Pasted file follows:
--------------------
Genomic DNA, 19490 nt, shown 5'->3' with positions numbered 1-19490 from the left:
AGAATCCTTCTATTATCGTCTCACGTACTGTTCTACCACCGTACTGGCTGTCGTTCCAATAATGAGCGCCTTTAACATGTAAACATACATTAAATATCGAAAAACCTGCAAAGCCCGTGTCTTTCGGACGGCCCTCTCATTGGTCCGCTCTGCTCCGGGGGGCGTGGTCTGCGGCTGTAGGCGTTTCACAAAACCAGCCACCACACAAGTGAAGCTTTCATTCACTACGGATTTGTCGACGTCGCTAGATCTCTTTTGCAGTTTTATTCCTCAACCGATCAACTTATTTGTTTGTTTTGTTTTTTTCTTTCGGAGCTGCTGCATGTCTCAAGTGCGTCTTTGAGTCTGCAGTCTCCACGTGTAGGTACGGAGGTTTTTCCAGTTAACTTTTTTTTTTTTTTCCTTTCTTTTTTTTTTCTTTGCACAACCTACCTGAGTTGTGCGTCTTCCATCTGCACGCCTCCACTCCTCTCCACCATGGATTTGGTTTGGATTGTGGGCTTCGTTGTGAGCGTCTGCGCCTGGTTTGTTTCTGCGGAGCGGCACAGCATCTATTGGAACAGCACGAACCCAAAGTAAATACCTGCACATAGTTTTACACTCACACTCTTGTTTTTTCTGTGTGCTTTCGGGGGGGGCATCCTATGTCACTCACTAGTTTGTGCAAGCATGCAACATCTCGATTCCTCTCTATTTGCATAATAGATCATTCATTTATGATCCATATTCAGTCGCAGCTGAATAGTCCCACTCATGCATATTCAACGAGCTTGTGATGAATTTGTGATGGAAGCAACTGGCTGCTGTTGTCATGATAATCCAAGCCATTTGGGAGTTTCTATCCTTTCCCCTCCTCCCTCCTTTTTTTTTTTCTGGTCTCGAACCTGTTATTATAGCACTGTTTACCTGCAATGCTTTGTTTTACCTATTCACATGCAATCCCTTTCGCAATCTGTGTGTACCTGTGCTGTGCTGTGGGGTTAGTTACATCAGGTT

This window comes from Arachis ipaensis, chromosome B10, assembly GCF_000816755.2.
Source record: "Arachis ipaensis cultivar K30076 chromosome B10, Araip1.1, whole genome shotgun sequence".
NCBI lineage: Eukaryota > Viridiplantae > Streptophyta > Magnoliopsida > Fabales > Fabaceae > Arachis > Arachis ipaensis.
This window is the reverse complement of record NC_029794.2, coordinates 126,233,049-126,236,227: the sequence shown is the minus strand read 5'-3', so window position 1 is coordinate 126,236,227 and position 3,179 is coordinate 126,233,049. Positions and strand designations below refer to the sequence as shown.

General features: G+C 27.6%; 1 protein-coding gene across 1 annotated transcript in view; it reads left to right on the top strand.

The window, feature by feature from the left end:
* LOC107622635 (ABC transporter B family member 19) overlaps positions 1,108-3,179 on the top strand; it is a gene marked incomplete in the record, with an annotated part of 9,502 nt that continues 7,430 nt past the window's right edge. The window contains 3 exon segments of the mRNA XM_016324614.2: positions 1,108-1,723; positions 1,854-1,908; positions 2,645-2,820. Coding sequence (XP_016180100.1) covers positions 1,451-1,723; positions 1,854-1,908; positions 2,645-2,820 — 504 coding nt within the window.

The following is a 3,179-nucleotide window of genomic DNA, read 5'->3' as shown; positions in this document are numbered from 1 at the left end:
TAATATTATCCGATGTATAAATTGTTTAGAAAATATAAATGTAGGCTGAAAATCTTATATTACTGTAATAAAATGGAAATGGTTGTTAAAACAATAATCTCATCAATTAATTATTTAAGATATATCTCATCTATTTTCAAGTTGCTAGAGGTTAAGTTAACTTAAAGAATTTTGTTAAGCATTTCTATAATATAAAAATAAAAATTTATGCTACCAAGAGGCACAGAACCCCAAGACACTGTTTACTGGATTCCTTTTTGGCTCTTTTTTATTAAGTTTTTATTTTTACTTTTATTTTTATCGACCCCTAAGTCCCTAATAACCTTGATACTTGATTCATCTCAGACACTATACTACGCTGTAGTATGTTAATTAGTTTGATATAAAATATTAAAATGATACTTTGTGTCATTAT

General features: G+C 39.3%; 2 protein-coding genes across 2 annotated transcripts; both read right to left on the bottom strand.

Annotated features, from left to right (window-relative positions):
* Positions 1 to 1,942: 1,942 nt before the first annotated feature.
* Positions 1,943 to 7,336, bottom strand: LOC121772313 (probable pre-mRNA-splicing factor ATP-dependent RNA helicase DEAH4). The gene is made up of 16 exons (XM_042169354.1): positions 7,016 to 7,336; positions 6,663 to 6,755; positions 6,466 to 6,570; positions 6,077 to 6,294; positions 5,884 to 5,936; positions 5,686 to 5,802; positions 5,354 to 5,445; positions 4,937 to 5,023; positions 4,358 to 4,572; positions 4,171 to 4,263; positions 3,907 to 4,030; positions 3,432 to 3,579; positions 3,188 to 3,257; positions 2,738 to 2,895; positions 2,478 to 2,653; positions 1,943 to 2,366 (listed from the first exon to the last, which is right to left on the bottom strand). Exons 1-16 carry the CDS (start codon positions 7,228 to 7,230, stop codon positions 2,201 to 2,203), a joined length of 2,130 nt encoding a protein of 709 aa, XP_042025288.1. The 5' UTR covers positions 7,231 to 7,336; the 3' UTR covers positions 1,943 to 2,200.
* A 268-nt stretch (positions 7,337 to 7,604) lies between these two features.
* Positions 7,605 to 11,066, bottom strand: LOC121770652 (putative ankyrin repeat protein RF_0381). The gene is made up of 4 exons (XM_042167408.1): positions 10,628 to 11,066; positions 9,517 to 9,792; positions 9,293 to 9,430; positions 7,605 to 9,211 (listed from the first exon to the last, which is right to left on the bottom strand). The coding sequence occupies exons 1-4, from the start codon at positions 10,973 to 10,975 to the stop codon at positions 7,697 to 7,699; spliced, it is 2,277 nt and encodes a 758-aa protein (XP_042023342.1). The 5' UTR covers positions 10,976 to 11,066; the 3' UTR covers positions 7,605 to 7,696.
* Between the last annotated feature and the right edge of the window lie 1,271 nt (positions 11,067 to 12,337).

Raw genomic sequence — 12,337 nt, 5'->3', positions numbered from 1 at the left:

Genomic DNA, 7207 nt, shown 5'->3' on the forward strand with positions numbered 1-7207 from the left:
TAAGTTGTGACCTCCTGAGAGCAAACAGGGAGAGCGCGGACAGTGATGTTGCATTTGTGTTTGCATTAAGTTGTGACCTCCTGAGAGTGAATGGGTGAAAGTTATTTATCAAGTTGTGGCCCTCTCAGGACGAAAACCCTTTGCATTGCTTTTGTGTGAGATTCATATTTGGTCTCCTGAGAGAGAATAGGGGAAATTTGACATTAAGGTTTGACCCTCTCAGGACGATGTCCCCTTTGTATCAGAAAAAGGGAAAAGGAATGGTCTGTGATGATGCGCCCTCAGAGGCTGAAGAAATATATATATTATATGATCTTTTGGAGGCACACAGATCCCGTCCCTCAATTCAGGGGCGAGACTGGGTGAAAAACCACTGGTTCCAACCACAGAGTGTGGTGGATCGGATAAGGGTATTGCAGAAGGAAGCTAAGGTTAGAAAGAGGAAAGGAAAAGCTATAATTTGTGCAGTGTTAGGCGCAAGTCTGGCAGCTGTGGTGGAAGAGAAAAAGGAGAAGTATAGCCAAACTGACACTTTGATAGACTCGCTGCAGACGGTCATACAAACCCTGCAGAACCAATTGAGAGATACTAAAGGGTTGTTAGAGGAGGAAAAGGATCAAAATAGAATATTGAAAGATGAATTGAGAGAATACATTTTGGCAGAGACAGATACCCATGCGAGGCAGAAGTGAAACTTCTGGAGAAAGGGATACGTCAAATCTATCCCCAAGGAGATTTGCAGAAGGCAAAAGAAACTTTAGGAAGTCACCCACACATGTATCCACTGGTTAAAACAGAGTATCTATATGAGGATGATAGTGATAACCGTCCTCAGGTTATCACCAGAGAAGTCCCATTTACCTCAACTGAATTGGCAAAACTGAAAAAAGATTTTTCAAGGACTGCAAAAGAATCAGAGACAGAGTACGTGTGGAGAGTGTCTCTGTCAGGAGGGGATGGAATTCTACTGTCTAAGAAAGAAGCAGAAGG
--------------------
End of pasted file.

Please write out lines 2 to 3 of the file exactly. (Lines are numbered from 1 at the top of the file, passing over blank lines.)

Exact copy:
AGAATCCTTCTATTATCGTCTCACGTACTGTTCTACCACCGTACTGGCTGTCGTTCCAATAATGAGCGCCTTTAACATGTAAACATACATTAAATATCGAAAAACCTGCAAAGCCCGTGTCTTTCGGACGGCCCTCTCATTGGTCCGCTCTGCTCCGGGGGGCGTGGTCTGCGGCTGTAGGCGTTTCACAAAACCAGCCACCACACAAGTGAAGCTTTCATTCACTACGGATTTGTCGACGTCGCTAGATCTCTTTTGCAGTTTTATTCCTCAACCGATCAACTTATTTGTTTGTTTTGTTTTTTTCTTTCGGAGCTGCTGCATGTCTCAAGTGCGTCTTTGAGTCTGCAGTCTCCACGTGTAGGTACGGAGGTTTTTCCAGTTAACTTTTTTTTTTTTTTCCTTTCTTTTTTTTTTCTTTGCACAACCTACCTGAGTTGTGCGTCTTCCATCTGCACGCCTCCACTCCTCTCCACCATGGATTTGGTTTGGATTGTGGGCTTCGTTGTGAGCGTCTGCGCCTGGTTTGTTTCTGCGGAGCGGCACAGCATCTATTGGAACAGCACGAACCCAAAGTAAATACCTGCACATAGTTTTACACTCACACTCTTGTTTTTTCTGTGTGCTTTCGGGGGGGGCATCCTATGTCACTCACTAGTTTGTGCAAGCATGCAACATCTCGATTCCTCTCTATTTGCATAATAGATCATTCATTTATGATCCATATTCAGTCGCAGCTGAATAGTCCCACTCATGCATATTCAACGAGCTTGTGATGAATTTGTGATGGAAGCAACTGGCTGCTGTTGTCATGATAATCCAAGCCATTTGGGAGTTTCTATCCTTTCCCCTCCTCCCTCCTTTTTTTTTTTCTGGTCTCGAACCTGTTATTATAGCACTGTTTACCTGCAATGCTTTGTTTTACCTATTCACATGCAATCCCTTTCGCAATCTGTGTGTACCTGTGCTGTGCTGTGGGGTTAGTTACATCAGGTT

This window comes from Arachis ipaensis, chromosome B10, assembly GCF_000816755.2.